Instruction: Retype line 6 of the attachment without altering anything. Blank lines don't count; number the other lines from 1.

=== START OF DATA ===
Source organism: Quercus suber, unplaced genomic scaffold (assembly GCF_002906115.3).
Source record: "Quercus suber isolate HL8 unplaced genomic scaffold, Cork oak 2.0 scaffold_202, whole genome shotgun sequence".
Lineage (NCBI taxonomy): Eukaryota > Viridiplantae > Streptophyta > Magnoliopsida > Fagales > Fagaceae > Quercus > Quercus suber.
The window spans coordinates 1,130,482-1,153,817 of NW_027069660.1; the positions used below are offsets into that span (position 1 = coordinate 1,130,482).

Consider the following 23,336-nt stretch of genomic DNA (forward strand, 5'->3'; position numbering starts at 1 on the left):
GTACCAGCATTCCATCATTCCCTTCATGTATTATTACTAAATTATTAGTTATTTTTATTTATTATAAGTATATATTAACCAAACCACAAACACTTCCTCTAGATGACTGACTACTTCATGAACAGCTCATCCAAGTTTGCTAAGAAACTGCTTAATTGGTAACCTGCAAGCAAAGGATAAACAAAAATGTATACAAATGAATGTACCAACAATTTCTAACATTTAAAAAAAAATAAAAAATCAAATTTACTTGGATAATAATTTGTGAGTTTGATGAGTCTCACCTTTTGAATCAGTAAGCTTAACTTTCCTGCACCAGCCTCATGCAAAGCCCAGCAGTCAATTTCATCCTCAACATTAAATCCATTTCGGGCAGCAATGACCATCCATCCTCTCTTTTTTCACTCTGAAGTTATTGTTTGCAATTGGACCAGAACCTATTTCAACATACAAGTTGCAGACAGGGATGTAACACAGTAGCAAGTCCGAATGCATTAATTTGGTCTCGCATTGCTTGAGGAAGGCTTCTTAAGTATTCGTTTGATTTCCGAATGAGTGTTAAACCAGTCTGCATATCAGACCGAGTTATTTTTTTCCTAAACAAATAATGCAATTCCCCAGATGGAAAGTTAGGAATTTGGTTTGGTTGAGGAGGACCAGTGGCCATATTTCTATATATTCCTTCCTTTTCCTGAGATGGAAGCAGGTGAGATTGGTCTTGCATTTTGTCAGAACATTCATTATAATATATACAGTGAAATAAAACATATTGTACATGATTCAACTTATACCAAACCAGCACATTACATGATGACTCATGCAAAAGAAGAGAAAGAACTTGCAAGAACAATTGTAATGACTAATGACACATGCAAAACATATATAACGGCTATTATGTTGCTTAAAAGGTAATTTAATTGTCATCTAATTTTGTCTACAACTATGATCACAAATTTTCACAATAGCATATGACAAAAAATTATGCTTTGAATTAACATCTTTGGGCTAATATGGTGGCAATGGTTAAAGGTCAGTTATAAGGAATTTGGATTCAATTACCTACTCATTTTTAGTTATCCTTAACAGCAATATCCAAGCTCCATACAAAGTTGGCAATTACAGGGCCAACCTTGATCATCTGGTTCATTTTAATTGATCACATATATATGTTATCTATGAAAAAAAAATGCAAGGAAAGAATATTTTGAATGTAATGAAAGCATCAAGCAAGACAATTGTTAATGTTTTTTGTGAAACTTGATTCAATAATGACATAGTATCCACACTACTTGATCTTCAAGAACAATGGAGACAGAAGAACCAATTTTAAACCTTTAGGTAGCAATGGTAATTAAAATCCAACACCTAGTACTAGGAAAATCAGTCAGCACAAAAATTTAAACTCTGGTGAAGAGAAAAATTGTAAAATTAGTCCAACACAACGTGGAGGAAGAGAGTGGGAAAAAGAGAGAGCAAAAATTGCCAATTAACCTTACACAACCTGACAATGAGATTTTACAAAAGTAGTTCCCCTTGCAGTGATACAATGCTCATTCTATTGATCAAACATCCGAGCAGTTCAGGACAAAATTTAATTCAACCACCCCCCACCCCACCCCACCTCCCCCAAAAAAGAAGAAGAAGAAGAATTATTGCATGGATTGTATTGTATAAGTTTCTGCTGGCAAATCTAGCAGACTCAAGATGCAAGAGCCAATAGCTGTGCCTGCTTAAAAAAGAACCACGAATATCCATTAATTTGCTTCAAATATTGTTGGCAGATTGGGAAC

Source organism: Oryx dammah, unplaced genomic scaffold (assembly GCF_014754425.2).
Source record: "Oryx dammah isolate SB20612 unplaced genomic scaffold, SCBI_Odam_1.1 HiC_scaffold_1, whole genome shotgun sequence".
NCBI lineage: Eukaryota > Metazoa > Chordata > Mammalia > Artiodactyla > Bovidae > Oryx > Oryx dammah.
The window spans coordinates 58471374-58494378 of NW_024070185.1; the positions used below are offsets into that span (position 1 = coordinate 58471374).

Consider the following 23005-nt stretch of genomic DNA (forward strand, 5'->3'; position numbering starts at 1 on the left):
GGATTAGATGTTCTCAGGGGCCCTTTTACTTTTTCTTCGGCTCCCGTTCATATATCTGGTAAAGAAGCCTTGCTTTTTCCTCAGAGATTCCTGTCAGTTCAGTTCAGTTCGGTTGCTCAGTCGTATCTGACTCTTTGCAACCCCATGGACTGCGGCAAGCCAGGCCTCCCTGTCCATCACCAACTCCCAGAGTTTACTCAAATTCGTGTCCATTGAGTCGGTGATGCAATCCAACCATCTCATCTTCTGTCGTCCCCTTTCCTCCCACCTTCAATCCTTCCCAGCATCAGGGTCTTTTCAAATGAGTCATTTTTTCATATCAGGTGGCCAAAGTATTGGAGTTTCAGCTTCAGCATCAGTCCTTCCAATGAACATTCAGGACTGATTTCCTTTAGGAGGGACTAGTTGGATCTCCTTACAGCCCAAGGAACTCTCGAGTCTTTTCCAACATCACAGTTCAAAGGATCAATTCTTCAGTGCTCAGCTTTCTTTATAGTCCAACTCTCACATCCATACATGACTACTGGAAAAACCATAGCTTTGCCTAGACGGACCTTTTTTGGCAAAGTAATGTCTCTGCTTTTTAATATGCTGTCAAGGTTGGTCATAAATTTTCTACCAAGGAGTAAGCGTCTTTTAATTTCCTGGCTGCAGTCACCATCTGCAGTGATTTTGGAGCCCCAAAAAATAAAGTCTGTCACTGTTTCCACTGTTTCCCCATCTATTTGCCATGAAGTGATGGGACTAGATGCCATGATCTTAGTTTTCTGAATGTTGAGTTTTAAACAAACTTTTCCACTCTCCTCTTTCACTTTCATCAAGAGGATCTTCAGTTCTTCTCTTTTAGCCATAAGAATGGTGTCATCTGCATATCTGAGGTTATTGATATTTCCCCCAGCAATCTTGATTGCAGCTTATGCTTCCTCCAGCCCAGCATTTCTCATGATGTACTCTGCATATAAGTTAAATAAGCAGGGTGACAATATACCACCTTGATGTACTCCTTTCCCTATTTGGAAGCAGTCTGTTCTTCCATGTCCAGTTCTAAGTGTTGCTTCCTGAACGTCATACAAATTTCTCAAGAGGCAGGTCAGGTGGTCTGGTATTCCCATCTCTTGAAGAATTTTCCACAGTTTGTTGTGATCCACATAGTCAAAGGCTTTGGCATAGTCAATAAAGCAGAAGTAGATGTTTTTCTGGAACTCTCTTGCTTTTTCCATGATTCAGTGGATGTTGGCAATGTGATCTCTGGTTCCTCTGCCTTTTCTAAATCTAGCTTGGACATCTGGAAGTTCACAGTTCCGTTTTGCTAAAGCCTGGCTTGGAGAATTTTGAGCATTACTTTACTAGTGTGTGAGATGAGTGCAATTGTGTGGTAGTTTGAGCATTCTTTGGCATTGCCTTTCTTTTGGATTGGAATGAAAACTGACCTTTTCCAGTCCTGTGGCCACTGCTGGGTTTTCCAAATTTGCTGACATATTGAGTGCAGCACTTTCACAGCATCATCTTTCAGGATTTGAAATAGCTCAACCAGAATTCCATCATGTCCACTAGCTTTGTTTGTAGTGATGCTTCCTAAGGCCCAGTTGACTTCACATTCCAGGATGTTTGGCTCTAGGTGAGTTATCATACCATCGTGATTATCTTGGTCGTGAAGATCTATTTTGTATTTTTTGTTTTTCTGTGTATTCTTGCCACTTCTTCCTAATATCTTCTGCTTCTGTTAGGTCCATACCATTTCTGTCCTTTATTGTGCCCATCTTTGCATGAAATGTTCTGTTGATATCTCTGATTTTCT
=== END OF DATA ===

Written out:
GTACCAGCATTCCATCATTCCCTTCATGTATTATTACTAAATTATTAGTTATTTTTATTTATTATAAGTATATATTAACCAAACCACAAACACTTCCTCTAGATGACTGACTACTTCATGAACAGCTCATCCAAGTTTGCTAAGAAACTGCTTAATTGGTAACCTGCAAGCAAAGGATAAACAAAAATGTATACAAATGAATGTACCAACAATTTCTAACATTTAAAAAAAAATAAAAAATCAAATTTACTTGGATAATAATTTGTGAGTTTGATGAGTCTCACCTTTTGAATCAGTAAGCTTAACTTTCCTGCACCAGCCTCATGCAAAGCCCAGCAGTCAATTTCATCCTCAACATTAAATCCATTTCGGGCAGCAATGACCATCCATCCTCTCTTTTTTCACTCTGAAGTTATTGTTTGCAATTGGACCAGAACCTATTTCAACATACAAGTTGCAGACAGGGATGTAACACAGTAGCAAGTCCGAATGCATTAATTTGGTCTCGCATTGCTTGAGGAAGGCTTCTTAAGTATTCGTTTGATTTCCGAATGAGTGTTAAACCAGTCTGCATATCAGACCGAGTTATTTTTTTCCTAAACAAATAATGCAATTCCCCAGATGGAAAGTTAGGAATTTGGTTTGGTTGAGGAGGACCAGTGGCCATATTTCTATATATTCCTTCCTTTTCCTGAGATGGAAGCAGGTGAGATTGGTCTTGCATTTTGTCAGAACATTCATTATAATATATACAGTGAAATAAAACATATTGTACATGATTCAACTTATACCAAACCAGCACATTACATGATGACTCATGCAAAAGAAGAGAAAGAACTTGCAAGAACAATTGTAATGACTAATGACACATGCAAAACATATATAACGGCTATTATGTTGCTTAAAAGGTAATTTAATTGTCATCTAATTTTGTCTACAACTATGATCACAAATTTTCACAATAGCATATGACAAAAAATTATGCTTTGAATTAACATCTTTGGGCTAATATGGTGGCAATGGTTAAAGGTCAGTTATAAGGAATTTGGATTCAATTACCTACTCATTTTTAGTTATCCTTAACAGCAATATCCAAGCTCCATACAAAGTTGGCAATTACAGGGCCAACCTTGATCATCTGGTTCATTTTAATTGATCACATATATATGTTATCTATGAAAAAAAAATGCAAGGAAAGAATATTTTGAATGTAATGAAAGCATCAAGCAAGACAATTGTTAATGTTTTTTGTGAAACTTGATTCAATAATGACATAGTATCCACACTACTTGATCTTCAAGAACAATGGAGACAGAAGAACCAATTTTAAACCTTTAGGTAGCAATGGTAATTAAAATCCAACACCTAGTACTAGGAAAATCAGTCAGCACAAAAATTTAAACTCTGGTGAAGAGAAAAATTGTAAAATTAGTCCAACACAACGTGGAGGAAGAGAGTGGGAAAAAGAGAGAGCAAAAATTGCCAATTAACCTTACACAACCTGACAATGAGATTTTACAAAAGTAGTTCCCCTTGCAGTGATACAATGCTCATTCTATTGATCAAACATCCGAGCAGTTCAGGACAAAATTTAATTCAACCACCCCCCACCCCACCCCACCTCCCCCAAAAAAGAAGAAGAAGAAGAATTATTGCATGGATTGTATTGTATAAGTTTCTGCTGGCAAATCTAGCAGACTCAAGATGCAAGAGCCAATAGCTGTGCCTGCTTAAAAAAGAACCACGAATATCCATTAATTTGCTTCAAATATTGTTGGCAGATTGGGAAC